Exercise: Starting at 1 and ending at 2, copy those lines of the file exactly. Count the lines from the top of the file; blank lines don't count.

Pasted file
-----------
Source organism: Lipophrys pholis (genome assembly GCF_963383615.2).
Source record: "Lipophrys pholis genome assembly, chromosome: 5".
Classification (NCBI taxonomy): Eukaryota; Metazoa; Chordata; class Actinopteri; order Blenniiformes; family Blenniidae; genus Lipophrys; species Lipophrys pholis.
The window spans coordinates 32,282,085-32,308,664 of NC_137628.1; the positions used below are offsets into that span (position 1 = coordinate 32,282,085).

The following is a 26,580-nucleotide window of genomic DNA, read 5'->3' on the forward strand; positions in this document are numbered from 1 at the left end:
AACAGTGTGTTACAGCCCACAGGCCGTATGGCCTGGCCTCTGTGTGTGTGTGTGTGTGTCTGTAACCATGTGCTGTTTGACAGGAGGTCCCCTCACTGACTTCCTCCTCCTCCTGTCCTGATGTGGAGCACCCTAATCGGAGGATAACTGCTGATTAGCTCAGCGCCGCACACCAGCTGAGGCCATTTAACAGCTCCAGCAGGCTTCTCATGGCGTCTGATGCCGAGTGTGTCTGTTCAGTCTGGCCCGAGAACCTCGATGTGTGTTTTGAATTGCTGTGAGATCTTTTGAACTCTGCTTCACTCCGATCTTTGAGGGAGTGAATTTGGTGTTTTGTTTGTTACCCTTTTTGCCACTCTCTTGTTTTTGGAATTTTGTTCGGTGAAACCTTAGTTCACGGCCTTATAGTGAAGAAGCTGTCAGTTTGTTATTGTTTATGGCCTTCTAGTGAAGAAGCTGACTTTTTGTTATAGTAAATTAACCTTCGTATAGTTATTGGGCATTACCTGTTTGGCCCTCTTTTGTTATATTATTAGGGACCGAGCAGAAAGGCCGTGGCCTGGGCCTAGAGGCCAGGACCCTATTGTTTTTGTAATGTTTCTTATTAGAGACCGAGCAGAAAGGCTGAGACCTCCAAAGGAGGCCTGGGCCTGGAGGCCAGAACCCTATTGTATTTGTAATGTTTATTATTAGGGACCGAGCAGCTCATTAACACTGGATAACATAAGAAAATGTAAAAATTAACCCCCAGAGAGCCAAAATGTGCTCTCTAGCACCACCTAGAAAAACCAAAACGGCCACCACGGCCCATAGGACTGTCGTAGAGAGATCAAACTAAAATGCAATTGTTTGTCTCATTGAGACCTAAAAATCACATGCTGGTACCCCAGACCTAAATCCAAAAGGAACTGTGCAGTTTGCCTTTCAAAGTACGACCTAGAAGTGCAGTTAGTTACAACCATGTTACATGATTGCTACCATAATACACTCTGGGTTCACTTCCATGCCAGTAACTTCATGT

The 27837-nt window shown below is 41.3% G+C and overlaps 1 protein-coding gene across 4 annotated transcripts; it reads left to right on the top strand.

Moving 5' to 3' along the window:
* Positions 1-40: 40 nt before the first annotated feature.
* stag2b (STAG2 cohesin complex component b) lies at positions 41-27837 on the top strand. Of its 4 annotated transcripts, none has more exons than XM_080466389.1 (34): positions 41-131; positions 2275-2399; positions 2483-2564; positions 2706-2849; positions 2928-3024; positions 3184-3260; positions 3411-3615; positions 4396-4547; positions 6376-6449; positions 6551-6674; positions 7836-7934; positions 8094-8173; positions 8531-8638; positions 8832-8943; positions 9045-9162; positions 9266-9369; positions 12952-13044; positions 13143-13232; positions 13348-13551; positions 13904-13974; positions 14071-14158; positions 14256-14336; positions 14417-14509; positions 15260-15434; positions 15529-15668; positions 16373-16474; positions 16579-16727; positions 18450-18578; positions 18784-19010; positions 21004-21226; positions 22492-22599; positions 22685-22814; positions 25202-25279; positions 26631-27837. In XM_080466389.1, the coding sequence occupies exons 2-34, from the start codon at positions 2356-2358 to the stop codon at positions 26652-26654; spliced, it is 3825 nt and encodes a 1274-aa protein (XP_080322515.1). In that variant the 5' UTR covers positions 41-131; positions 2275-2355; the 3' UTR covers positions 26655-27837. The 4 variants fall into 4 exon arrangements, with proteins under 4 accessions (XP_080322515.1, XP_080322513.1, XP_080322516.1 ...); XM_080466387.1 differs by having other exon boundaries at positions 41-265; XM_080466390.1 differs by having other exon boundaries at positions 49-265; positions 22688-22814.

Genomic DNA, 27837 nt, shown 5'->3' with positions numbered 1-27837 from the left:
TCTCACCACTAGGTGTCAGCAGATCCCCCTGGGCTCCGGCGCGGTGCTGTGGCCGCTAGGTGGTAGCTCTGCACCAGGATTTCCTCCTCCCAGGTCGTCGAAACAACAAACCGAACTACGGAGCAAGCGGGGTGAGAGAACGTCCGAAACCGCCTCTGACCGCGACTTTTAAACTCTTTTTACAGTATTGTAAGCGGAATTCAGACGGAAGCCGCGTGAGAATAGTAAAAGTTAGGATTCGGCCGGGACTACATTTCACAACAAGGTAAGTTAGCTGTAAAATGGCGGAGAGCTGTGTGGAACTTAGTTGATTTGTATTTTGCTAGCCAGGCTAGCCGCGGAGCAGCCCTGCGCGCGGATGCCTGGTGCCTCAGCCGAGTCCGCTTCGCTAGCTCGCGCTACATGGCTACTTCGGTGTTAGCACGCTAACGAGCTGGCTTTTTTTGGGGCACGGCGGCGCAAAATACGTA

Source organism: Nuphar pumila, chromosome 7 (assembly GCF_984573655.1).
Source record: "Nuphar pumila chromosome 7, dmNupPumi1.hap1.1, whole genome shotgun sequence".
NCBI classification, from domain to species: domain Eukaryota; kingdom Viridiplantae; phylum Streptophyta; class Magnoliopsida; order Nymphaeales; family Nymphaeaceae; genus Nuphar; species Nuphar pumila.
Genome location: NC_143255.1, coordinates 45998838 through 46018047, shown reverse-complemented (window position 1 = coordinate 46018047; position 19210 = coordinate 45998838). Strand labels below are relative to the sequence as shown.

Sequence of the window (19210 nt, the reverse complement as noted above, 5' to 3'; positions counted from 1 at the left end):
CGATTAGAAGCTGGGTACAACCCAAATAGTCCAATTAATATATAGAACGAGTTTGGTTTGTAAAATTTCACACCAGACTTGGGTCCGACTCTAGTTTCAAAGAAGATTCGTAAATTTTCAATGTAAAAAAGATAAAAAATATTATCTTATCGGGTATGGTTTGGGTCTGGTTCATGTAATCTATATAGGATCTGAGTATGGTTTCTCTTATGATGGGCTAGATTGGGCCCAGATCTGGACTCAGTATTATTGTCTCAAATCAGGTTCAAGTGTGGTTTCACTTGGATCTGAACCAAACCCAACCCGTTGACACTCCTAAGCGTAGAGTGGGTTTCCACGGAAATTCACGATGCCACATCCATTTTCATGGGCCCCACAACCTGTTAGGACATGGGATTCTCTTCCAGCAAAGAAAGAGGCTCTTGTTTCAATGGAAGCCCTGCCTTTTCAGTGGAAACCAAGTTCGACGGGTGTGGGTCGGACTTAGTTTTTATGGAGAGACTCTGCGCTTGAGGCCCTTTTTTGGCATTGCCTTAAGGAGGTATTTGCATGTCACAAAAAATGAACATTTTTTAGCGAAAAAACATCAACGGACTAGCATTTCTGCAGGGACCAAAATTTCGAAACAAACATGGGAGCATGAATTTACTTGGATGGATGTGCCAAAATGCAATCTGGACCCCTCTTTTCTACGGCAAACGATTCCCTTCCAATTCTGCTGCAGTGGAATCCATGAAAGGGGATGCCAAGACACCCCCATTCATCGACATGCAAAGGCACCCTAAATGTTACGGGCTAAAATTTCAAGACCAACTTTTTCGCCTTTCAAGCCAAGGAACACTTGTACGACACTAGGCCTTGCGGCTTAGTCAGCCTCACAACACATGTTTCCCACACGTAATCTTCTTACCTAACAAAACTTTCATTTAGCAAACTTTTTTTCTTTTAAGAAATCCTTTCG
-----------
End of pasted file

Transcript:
Source organism: Lipophrys pholis (genome assembly GCF_963383615.2).
Source record: "Lipophrys pholis genome assembly, chromosome: 5".